NotesFAQContact Us
Collection
Advanced
Search Tips
Peer reviewed Peer reviewed
Direct linkDirect link
ERIC Number: EJ1144853
Record Type: Journal
Publication Date: 2017-Jul
Pages: 9
Abstractor: As Provided
Reference Count: 32
ISBN: N/A
ISSN: ISSN-1362-3613
The Diagnosis of Autism and Autism Spectrum Disorder in Low- and Middle-Income Countries: Experience from Jamaica
Samms-Vaughan, Maureen; Rahbar, Mohammad H.; Dickerson, Aisha S.; Loveland, Katherine A.; Hessabi, Manouchehr; Pearson, Deborah A.; Bressler, Jan; Shakespeare-Pellington, Sydonnie; Grove, Megan L.; Coore-Desai, Charlene; Reece, Jody; Boerwinkle, Eric
Autism: The International Journal of Research and Practice, v21 n5 p564-572 Jul 2017
The administration requirements of the Autism Diagnostic Observation Schedule and the Autism Diagnostic Interview-Revised, widely used in high-income countries, make them less feasible for diagnosis of autism spectrum disorder in low- and middle-income countries. The flexible administration requirements of the Childhood Autism Rating Scale have resulted in its use in both high-income countries and low- and middle-income countries. This study examines the agreement between assessments using the Childhood Autism Rating Scale with those using the Autism Diagnostic Observation Schedule or Autism Diagnostic Observation Schedule, Second Edition and Autism Diagnostic Interview-Revised in Jamaica. Children aged 2-8 years (n = 149) diagnosed with autism by an experienced clinician using the Childhood Autism Rating Scale were re-evaluated using the Autism Diagnostic Observation Schedule and Autism Diagnostic Interview-Revised. The proportion diagnosed with autism spectrum disorder using the Autism Diagnostic Observation Schedule, Autism Diagnostic Observation Schedule, Second Edition, and Autism Diagnostic Interview-Revised was determined and mean domain scores compared using analysis of variance (ANOVA). The mean age was 64.4 (standard deviation = 21.6) months; the male:female ratio was 6:1. The diagnostic agreement of the Childhood Autism Rating Scale with the Autism Diagnostic Observation Schedule and Autism Diagnostic Observation Schedule, Second Edition was 100.0% and 98.0%, respectively. Agreement with the Autism Diagnostic Interview-Revised was 94.6%. Domain scores were highest for children with more severe symptoms (p < 0.01). Despite a high level of agreement of the Childhood Autism Rating Scale with the Autism Diagnostic Observation Schedule, Autism Diagnostic Observation Schedule, Second Edition, and Autism Diagnostic Interview-Revised, the Childhood Autism Rating Scale should be evaluated further with a broader range of autism spectrum disorder symptomatology, and by clinicians with varying experience before recommendation for use in low- and middle-income countries.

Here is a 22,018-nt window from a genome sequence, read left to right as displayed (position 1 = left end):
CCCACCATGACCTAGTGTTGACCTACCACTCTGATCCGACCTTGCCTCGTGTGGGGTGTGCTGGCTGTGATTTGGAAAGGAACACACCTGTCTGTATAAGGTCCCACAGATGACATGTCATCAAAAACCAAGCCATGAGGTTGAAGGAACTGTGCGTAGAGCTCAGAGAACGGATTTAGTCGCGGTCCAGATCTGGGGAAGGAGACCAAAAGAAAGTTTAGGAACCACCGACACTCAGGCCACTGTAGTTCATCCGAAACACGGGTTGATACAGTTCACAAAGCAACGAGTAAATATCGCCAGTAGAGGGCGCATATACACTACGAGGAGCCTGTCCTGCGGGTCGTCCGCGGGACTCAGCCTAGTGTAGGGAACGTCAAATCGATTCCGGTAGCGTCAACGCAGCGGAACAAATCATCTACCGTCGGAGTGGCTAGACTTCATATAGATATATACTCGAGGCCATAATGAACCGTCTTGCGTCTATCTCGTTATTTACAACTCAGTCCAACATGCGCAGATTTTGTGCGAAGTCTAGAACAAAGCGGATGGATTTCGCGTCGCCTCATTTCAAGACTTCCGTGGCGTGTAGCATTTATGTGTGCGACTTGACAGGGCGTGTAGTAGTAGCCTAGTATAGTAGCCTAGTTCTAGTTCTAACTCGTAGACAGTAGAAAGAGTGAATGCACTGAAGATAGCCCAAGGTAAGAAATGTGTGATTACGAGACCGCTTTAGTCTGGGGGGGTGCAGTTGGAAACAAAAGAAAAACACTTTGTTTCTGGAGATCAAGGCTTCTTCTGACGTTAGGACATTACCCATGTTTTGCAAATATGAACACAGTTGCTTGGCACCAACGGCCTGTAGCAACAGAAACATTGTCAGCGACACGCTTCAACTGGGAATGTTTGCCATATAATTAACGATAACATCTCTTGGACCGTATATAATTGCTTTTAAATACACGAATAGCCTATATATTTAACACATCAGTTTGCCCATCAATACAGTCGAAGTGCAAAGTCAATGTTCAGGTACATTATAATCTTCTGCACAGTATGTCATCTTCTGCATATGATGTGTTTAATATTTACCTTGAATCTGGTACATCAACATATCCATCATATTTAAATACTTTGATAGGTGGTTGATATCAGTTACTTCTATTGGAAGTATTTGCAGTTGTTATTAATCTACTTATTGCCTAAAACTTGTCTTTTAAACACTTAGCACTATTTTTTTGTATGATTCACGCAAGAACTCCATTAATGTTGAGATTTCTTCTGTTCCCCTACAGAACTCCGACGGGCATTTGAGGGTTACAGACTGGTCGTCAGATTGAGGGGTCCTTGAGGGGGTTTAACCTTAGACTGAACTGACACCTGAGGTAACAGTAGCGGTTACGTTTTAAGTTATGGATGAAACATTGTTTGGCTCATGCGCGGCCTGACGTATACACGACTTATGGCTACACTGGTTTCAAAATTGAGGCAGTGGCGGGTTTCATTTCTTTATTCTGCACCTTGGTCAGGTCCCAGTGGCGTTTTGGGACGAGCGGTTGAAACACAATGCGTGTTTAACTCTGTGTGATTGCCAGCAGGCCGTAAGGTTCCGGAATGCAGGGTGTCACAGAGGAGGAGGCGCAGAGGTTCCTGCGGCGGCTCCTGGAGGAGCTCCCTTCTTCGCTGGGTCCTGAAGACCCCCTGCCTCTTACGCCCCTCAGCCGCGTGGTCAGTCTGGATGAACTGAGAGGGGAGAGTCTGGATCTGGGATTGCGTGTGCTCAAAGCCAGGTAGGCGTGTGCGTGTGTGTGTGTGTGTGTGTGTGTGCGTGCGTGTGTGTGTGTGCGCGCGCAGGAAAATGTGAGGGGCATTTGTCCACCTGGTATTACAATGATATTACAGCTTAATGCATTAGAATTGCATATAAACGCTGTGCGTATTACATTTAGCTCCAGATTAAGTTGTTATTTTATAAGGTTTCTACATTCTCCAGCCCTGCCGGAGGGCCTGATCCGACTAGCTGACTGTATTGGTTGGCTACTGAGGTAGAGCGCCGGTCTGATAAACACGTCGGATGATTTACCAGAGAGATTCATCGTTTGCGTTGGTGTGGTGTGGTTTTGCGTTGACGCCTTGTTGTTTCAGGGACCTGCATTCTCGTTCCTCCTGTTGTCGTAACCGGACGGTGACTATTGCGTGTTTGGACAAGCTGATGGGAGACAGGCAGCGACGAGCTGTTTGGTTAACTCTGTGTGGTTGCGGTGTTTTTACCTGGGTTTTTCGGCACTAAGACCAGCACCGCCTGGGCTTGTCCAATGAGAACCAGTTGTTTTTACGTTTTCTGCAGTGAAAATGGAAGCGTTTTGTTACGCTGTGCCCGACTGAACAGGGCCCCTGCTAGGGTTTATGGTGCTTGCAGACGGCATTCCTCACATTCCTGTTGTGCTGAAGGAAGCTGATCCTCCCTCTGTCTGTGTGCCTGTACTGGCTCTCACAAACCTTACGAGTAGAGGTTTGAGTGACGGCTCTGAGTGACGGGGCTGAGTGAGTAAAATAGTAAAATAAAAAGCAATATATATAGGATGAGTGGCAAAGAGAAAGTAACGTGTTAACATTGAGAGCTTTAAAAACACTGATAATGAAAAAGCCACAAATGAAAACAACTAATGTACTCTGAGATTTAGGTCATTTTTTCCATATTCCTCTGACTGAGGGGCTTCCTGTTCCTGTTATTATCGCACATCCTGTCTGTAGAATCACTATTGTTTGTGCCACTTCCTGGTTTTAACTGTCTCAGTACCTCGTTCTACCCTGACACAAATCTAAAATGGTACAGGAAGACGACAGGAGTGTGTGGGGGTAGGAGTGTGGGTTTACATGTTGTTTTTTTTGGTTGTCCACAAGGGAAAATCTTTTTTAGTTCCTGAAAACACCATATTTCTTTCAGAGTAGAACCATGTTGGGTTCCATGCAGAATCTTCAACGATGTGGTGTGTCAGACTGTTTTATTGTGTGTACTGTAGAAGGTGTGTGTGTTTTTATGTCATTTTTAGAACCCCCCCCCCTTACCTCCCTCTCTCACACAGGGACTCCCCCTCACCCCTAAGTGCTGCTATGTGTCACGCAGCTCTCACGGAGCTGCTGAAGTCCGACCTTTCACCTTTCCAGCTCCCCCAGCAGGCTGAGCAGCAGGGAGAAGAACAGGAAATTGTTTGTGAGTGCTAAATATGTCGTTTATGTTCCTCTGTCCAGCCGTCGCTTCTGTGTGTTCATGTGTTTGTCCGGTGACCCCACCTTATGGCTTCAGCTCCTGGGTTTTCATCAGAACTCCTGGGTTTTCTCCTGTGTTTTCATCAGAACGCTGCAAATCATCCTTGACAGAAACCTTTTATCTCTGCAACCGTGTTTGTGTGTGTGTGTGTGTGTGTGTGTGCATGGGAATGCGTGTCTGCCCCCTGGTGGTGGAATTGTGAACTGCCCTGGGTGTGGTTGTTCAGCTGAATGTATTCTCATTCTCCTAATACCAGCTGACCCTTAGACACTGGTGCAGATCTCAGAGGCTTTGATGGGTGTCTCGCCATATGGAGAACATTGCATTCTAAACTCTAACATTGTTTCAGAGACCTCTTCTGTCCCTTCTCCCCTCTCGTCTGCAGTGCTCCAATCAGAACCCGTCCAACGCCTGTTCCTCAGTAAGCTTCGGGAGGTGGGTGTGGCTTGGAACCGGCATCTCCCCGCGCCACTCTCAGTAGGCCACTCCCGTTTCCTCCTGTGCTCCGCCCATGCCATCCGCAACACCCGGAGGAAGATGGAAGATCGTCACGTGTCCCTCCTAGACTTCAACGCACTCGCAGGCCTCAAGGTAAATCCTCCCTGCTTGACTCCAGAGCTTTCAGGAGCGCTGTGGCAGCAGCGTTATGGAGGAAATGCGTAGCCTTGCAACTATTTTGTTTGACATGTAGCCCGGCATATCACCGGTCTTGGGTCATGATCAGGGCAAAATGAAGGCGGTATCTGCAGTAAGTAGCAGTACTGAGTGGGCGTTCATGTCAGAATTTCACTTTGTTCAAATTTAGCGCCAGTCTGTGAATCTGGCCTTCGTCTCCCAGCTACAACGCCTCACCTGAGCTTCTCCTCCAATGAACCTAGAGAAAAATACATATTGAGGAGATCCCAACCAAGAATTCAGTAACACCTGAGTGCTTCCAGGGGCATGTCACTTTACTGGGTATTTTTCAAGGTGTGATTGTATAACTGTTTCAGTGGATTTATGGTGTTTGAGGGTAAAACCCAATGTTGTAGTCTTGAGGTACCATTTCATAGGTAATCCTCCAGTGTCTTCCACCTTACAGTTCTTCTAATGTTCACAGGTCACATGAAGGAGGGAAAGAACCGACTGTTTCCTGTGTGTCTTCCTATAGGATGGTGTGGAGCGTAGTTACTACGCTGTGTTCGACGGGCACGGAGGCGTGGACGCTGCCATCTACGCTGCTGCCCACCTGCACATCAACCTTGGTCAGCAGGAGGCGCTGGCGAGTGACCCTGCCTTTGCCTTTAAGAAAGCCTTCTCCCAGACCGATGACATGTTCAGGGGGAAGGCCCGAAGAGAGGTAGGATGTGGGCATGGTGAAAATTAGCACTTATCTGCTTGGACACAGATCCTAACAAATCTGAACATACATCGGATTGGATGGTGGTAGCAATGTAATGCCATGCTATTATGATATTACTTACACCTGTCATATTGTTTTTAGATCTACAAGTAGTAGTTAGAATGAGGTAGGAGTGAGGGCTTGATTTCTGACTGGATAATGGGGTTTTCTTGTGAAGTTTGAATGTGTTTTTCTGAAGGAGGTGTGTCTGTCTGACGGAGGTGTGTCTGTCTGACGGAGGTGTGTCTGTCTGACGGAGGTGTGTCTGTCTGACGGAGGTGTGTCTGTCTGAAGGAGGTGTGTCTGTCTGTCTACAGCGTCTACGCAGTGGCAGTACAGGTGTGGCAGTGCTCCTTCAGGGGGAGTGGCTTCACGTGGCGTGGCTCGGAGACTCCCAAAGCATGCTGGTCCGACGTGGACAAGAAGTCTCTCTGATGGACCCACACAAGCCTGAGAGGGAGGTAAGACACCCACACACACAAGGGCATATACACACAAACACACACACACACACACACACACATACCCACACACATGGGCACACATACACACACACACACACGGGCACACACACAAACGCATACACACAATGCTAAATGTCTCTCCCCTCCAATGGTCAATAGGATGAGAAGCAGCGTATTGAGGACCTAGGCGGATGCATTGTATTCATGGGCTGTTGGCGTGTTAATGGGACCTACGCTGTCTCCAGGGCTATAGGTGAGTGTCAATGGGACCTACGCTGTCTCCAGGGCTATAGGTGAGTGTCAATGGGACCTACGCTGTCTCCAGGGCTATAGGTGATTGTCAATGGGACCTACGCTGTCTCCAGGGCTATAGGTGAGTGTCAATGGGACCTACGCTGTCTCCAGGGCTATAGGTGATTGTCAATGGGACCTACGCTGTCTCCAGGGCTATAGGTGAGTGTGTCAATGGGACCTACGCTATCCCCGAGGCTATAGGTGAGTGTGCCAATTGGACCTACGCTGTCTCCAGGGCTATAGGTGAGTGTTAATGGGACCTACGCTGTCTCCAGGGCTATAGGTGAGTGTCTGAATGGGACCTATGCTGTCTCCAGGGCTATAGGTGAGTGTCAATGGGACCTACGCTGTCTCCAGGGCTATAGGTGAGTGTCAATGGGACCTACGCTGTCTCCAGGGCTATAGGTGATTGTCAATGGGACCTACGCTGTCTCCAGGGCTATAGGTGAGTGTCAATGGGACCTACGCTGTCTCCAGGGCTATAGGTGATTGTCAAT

SAGE Publications. 2455 Teller Road, Thousand Oaks, CA 91320. Tel: 800-818-7243; Tel: 805-499-9774; Fax: 800-583-2665; e-mail: journals@sagepub.com; Web site: http://sagepub.com
Publication Type: Journal Articles; Reports - Research
Education Level: N/A
Audience: N/A
Language: English
Sponsor: Eunice Kennedy Shriver National Institute of Child Health and Human Development (NICHD) (NIH); National Institute of Environmental Health Sciences (NIEHS) (NIH); National Institutes of Health (DHHS), Fogarty International Center; National Center for Advancing Translational Sciences (NCATS) (NIH), Clinical and Translational Science Awards (CTSA) Program; National Center for Research Resources (NIH/DHHS)
Authoring Institution: N/A
Identifiers - Location: Jamaica
Identifiers - Assessments and Surveys: Autism Diagnostic Observation Schedule; Childhood Autism Rating Scale
Grant or Contract Numbers: R21HD057808|R01ES022165|UL1RR024148|UL1TR000371